Could a new center-left party emerge from a Labour split? Lib Dem leader Farron thinks so

Britain's opposition Labour Party leader Jeremy Corbyn leaves his home in London, Britain July 11, 2016. © Neil Hall
Liberal Democrat leader Tim Farron has hinted that Britain’s tumultuous political environment may offer an “historic opportunity” to create a grand alliance between parties in opposition against the Conservative government.

Farron is alleged to have had a series of conversations with Labour, Green Party and Welsh nationalist Plaid Cymru politicians on the Remain campaign trail ahead of the EU referendum last month.

He told the Independent that after campaigning with other progressive politicians against Brexit he realised “there are loads of people out there who you realise in this most calamitous and febrile set of circumstances, you share a lot more in common with them than the fact you want to be in the European Union. So realignment is a real, real possibility.”

Farron, much like Green MP Caroline Lucas and Labour leader Jeremy Corbyn, supports electoral reform.

“The whole current scenario reminds us that the Labour and Tory parties in particular are completely and utterly false and uncomfortable coalitions. You’ve got the far left and the soft left of the Labour party … and in the Tory party you’ve got English nationalists versus pragmatists and even some liberals within the Tory party,” he told the Independent.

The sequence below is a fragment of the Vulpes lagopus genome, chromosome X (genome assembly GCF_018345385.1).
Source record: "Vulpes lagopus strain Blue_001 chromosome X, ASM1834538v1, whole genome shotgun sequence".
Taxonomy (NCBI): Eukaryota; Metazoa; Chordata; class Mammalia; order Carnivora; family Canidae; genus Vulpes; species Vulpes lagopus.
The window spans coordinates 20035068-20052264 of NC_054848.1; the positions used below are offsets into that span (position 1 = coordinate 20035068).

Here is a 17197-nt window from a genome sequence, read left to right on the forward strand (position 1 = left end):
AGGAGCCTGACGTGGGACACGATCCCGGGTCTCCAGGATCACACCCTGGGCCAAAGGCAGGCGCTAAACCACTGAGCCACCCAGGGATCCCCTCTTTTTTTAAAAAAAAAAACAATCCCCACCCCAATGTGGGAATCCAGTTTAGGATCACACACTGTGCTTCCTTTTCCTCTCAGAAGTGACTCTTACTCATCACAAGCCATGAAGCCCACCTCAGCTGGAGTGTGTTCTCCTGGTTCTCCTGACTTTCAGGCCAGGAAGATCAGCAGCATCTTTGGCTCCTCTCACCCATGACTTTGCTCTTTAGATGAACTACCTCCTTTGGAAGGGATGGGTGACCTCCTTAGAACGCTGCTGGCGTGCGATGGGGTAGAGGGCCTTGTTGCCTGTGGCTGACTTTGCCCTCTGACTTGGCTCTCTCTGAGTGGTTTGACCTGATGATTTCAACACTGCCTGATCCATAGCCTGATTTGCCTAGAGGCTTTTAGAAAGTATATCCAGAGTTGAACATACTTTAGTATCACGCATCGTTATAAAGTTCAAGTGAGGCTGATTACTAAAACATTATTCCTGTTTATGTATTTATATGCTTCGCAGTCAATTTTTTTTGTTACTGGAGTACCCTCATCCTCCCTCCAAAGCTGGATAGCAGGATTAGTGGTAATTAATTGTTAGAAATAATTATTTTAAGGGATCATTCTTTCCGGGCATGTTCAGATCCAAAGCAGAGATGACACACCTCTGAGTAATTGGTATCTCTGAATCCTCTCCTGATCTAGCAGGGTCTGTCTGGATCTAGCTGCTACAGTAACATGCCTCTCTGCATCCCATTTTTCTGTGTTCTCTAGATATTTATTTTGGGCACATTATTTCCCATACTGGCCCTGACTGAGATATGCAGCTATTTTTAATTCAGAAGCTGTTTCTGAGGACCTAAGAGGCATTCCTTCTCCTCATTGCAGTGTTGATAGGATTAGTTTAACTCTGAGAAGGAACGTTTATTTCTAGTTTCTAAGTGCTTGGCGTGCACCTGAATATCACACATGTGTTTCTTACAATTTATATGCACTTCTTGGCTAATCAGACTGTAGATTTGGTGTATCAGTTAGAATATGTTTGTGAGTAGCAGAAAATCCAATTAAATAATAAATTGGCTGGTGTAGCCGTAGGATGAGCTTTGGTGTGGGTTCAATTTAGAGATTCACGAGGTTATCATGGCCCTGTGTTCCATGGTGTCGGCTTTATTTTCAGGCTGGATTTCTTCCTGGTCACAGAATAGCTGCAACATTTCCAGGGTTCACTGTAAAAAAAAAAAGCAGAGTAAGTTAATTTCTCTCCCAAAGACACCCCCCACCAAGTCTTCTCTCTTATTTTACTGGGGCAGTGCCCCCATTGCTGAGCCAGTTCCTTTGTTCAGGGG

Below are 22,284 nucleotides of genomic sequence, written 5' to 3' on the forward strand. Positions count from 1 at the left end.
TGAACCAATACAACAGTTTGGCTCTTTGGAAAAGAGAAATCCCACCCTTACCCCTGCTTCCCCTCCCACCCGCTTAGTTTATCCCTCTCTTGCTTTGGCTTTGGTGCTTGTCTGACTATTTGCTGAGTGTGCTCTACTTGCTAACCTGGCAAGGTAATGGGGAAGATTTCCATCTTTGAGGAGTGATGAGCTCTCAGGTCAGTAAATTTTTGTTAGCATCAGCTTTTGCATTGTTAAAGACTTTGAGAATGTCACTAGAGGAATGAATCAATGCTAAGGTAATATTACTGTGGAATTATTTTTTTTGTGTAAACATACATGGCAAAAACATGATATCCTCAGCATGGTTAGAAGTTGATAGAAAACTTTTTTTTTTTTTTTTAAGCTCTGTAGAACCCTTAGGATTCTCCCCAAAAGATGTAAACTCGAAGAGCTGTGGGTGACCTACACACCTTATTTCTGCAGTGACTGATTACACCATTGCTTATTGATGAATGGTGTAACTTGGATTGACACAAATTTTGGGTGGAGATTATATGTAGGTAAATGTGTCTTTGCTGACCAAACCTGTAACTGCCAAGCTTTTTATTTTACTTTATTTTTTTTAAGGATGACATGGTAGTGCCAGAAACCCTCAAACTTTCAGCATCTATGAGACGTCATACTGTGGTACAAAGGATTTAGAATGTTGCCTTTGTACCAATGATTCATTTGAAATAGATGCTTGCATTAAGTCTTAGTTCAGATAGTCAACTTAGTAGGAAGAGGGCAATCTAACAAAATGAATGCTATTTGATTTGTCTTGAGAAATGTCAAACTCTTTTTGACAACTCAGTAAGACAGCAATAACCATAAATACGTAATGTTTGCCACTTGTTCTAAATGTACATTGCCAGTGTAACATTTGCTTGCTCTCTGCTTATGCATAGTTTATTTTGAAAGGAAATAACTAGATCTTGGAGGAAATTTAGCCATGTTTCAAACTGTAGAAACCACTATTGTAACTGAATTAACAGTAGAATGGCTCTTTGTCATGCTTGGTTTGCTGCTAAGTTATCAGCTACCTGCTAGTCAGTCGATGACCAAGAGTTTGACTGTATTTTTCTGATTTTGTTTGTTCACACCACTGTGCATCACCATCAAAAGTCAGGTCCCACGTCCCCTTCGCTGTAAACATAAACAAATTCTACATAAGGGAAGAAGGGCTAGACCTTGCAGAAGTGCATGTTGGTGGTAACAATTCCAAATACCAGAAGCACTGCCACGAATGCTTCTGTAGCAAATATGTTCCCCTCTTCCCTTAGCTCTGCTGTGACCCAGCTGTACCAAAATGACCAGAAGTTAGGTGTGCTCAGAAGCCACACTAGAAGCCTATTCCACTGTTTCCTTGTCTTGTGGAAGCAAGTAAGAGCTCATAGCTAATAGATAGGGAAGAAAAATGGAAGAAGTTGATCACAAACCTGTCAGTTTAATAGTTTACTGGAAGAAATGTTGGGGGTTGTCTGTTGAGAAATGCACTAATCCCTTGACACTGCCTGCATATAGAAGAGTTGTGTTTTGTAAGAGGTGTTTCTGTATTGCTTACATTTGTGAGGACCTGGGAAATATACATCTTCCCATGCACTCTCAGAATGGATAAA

“In any other democracy in Europe those people wouldn’t be in the same party as one another - and quite a few would be in the same party as us.”

A letter written by Lucas and her party’s leader Natalie Bennett after the referendum vote resembled Farron’s calls for unity. The message, sent to Farron, Corbyn and Plaid’s boss Leanne Wood, read: “There is an urgent need to make a stand against any austerity and the slashing of environmental legislation, human and workers’ rights that may come with Brexit.”

But Farron did not appear to imagine his progressive alliance on the exact same lines.

“A form of any kind of movement does depend upon what happens in the Labour Party,” he said.

“The main situation will be how members of the Labour party relate to Liberal Democrats. We have to respect what’s going on in the Labour Party at the moment and see what happens. My genuine sense is that I can’t see a happy ending for them.”

The Liberal Democrats have profited from their unflinching anti-Brexit position with a reported 15,000 people joining the party since the EU referendum. This pales compared with Corbyn’s Labour, however, which accepted 100,000 new members in the same period.

Farron’s Liberal Democrats are tainted by their own period in coalition with the Conservatives between 2010 and 2015, in which they failed in their efforts to reform the electoral system and allowed harsh austerity measures to be imposed.